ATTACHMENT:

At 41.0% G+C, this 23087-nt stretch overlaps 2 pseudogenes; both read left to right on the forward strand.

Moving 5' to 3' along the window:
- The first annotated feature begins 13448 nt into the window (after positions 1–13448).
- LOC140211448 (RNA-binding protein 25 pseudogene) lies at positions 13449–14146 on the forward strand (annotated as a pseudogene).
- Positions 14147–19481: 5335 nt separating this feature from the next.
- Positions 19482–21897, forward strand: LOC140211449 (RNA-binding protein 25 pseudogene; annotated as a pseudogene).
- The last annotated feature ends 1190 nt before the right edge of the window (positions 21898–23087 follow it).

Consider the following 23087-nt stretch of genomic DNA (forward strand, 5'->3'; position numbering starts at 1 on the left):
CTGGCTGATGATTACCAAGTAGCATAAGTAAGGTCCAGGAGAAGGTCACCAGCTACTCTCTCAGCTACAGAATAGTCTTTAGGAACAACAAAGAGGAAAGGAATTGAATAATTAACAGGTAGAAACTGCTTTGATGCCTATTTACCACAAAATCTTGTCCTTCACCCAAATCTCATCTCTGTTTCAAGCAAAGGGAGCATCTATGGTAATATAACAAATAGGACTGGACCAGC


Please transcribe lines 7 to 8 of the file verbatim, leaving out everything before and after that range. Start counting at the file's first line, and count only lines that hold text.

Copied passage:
- The last annotated feature ends 1190 nt before the right edge of the window (positions 21898–23087 follow it).

Consider the following 23087-nt stretch of genomic DNA (forward strand, 5'->3'; position numbering starts at 1 on the left):